At first glance at the lush movie poster, one might guess that “The Big Wedding” is a hilarious romantic comedy fueled by high-octane actors… something good for a date night. However, the lingering bad taste left in your mouth as you leave the theater more resembles rocket fuel than the all the star-power in this film can muster. Kept neatly within the bounds of beautiful scenery and glamorous people surrounded by white twinkle lights and chinking champagne glasses is a very sad world. There is a seemingly happy ending of two marriages taking place that punctuates the film’s initial marital-related pessimism. Yet, there remains, just as the river swirls around the main character’s seemingly stable family home, a pathetic undercurrent of flawed reasoning that undercuts their artificial happiness, no matter how smooth the surface of the water appears.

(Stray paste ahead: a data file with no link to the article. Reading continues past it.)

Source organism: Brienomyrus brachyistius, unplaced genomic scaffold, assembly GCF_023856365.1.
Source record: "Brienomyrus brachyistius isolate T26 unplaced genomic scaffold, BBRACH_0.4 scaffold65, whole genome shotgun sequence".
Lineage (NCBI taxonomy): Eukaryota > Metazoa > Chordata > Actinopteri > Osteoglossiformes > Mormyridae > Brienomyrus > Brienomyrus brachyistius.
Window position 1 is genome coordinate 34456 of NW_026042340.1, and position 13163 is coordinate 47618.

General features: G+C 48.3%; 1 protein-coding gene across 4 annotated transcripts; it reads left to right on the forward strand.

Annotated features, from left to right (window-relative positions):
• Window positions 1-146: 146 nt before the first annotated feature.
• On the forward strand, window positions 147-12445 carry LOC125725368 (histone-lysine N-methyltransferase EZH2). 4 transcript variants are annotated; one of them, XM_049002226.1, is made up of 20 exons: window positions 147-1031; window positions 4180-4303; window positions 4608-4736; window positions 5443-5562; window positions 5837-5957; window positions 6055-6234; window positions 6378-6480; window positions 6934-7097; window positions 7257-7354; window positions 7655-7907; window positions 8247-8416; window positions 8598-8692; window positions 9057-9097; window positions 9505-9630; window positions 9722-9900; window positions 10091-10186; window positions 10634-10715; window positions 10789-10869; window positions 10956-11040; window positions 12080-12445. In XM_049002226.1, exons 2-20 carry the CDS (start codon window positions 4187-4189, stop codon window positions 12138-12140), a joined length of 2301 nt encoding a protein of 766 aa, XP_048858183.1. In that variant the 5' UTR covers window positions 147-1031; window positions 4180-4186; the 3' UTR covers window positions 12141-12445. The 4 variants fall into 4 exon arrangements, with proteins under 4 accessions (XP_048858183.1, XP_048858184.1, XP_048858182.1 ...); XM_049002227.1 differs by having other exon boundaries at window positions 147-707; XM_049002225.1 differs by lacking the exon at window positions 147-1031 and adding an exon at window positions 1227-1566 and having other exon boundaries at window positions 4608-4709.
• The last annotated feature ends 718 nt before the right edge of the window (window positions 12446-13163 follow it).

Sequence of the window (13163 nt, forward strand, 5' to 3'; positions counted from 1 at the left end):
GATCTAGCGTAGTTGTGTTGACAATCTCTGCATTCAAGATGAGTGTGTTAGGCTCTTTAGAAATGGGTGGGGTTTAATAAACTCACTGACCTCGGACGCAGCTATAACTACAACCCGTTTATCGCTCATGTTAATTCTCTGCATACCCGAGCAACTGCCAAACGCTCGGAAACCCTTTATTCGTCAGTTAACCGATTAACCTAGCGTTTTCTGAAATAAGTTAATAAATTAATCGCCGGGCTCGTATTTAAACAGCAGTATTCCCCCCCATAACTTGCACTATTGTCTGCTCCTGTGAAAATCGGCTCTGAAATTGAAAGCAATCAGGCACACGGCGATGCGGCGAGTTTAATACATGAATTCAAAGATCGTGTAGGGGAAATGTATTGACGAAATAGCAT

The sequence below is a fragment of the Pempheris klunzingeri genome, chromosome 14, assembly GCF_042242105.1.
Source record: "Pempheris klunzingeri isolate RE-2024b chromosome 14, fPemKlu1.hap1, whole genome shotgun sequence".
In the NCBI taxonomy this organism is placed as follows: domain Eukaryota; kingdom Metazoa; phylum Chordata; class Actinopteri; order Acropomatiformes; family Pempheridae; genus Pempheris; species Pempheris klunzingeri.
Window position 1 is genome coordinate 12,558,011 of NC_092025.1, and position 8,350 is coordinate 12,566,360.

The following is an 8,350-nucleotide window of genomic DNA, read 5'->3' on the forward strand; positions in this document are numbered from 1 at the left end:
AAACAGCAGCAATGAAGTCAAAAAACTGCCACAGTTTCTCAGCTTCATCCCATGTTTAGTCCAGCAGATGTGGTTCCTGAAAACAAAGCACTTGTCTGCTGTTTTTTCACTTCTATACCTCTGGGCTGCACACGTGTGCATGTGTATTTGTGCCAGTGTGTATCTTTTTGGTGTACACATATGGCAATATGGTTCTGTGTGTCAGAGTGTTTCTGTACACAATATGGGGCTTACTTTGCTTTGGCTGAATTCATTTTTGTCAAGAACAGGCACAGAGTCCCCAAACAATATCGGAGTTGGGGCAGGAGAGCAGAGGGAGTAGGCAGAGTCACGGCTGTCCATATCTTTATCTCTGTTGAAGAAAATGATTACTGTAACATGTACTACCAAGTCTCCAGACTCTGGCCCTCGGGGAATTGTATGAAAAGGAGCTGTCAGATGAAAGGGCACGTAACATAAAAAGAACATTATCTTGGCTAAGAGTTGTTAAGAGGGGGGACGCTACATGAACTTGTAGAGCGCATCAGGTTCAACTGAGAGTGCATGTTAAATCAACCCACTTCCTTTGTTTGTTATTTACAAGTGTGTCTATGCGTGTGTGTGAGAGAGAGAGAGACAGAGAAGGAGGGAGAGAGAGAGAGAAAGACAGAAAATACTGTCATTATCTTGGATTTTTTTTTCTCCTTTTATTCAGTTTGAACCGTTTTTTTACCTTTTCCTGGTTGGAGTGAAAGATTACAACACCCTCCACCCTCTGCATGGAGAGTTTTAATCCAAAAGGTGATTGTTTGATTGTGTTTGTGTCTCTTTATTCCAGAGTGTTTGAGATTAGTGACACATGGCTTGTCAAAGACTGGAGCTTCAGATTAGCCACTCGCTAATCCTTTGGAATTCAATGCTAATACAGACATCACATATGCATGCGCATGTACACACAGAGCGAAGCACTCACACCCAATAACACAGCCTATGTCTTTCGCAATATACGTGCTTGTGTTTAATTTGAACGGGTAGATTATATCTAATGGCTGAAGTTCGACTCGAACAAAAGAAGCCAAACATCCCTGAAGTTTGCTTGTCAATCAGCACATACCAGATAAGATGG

The movie valiantly attempts to show depth in the relationships between the many characters, but always falls short. The audience doesn’t ever quite believe that these people all really love each other, due to the film’s hollow lack of understanding of where the glue that binds relationships comes from. The movie’s characters all leave staying together to chance or fate—not effort or dedication, and certainly not due to sharing convictions or a semblance of faith.